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Re: Optimizing sum() operations

From: "Dobes Vandermeer" <dobesv(at)gmail(dot)com>
To: "Sean Davis" <sdavis2(at)mail(dot)nih(dot)gov>
Cc: pgsql-novice(at)postgresql(dot)org
Subject: Re: Optimizing sum() operations
Date: 2008-10-03 22:38:50
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Lists: pgsql-novice
On Fri, Oct 3, 2008 at 12:23 PM, Sean Davis <sdavis2(at)mail(dot)nih(dot)gov> wrote:
> On Fri, Oct 3, 2008 at 3:13 PM, Dobes Vandermeer <dobesv(at)gmail(dot)com> wrote:
>> On Fri, Oct 3, 2008 at 4:51 AM, Sean Davis <sdavis2(at)mail(dot)nih(dot)gov> wrote:
>>> On Fri, Oct 3, 2008 at 4:51 AM, Dobes Vandermeer <dobesv(at)gmail(dot)com> wrote:
>>>> I'm currently using sum() to compute historical values in reports;
>>>> basically select sum(amount) on records where date <= '...' and date
>>>>>= '...' who = X.
>>>> Second, if this is a concern, is there a best practice for optimizing
>>>> these kinds of queries?
>>> You'll need to test to see what performance you get.  That said,
>>> indexing is a good place to start.  You can always run explain and
>>> explain analyze on the queries to double-check the planner.
>> Could I create an index that includes a sum() function - like:
>> create index sumidx on records (who, date, sum(amount)) ?
>> I'm sure that theoretically this is possible, but does postgres support it?
> I'm not sure what you want to do.  Trying to make an index on a sum()
> doesn't make any sense because the sum() depends on the rows used in a
> query; i.e., sum() is an aggregate and cannot be used in an index.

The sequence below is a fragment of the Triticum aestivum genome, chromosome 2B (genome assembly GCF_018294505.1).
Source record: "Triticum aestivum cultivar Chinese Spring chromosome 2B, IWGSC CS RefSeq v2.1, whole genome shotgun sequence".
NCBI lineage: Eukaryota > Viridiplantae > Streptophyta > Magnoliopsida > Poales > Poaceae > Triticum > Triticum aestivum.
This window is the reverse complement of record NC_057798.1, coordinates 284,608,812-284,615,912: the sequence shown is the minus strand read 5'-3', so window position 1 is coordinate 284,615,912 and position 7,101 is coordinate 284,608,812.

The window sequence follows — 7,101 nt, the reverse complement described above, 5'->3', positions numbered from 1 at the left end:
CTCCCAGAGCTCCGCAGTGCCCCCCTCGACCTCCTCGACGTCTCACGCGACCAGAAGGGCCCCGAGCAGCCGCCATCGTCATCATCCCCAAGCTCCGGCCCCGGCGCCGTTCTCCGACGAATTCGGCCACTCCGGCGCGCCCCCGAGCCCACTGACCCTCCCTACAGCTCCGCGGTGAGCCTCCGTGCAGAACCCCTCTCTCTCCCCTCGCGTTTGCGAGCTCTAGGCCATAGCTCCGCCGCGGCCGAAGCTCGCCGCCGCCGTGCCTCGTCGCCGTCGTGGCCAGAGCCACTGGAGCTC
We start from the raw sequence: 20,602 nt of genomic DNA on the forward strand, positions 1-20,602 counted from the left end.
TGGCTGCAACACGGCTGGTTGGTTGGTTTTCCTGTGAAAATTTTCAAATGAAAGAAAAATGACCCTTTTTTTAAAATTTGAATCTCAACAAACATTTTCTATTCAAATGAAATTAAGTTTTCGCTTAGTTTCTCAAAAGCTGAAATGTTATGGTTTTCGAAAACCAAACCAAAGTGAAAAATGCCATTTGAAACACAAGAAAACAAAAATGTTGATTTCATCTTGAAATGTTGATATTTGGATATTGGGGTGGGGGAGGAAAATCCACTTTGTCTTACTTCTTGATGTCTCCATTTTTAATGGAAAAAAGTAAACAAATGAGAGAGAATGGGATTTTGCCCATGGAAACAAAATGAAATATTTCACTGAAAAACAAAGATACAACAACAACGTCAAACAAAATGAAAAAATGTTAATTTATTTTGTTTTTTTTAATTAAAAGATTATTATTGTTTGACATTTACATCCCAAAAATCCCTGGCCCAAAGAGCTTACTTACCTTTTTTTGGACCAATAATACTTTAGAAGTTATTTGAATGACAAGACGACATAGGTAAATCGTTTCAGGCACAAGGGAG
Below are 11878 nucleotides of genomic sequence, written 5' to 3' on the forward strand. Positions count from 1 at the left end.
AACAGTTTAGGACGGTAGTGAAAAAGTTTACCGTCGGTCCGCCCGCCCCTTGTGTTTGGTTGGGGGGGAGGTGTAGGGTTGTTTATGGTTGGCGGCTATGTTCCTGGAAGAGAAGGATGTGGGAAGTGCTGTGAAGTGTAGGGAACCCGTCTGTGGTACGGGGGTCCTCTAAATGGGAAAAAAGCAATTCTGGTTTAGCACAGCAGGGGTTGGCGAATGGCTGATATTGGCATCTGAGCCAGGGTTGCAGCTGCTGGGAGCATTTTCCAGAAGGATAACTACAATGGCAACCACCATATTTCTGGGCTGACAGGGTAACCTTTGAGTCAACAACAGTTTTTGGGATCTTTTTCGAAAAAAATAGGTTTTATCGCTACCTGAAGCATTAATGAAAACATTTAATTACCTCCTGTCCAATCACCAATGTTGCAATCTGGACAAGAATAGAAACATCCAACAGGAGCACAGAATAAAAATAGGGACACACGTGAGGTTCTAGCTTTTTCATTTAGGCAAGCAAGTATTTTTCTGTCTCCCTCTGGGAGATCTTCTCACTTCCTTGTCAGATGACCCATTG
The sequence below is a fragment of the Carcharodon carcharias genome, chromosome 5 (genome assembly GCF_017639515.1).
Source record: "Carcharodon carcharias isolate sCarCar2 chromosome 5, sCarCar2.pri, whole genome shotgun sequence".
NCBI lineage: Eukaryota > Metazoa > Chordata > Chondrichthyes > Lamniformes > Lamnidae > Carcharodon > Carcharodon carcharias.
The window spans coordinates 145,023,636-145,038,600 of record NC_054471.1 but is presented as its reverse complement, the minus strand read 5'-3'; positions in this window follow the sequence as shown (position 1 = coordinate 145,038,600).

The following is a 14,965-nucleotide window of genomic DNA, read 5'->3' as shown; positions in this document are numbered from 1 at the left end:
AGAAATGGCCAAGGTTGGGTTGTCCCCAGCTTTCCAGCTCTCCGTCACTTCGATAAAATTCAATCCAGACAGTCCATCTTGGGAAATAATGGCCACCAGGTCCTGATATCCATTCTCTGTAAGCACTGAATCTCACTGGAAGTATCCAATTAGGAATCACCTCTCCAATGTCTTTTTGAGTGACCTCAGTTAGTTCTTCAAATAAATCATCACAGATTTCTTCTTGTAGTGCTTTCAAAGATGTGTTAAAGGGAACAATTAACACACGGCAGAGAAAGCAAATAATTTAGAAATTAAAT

Well, if you think about the structure of a B-Tree, each page of the
index contains a list of references to other subtrees, and the key
value ranges for those subtrees.  In the case of sum() you could cache
the sum total of that column for an entire subtree and, if the range
of the query includes the whole subtree, you could skip descending
into the subtree and take the sum straight from that page in the

This is a just a general theory that occurred to me, it's probably a
pretty specialized kind of indexing that isn't supported by any RDBMS,
but it's possible there could be a postgres plugin which did this,
though.  Has anyone heard of something like that?

> What is wrong with an index on who and date and then doing the sum?

I think that if there are a lot of rows that match the query, it'll
take a long time, so I thought I'd start inquiring about whether
anyone has a good algorithm for accelerating these kinds of queries.


Dobes Vandermeer
Director, Habitsoft Inc.

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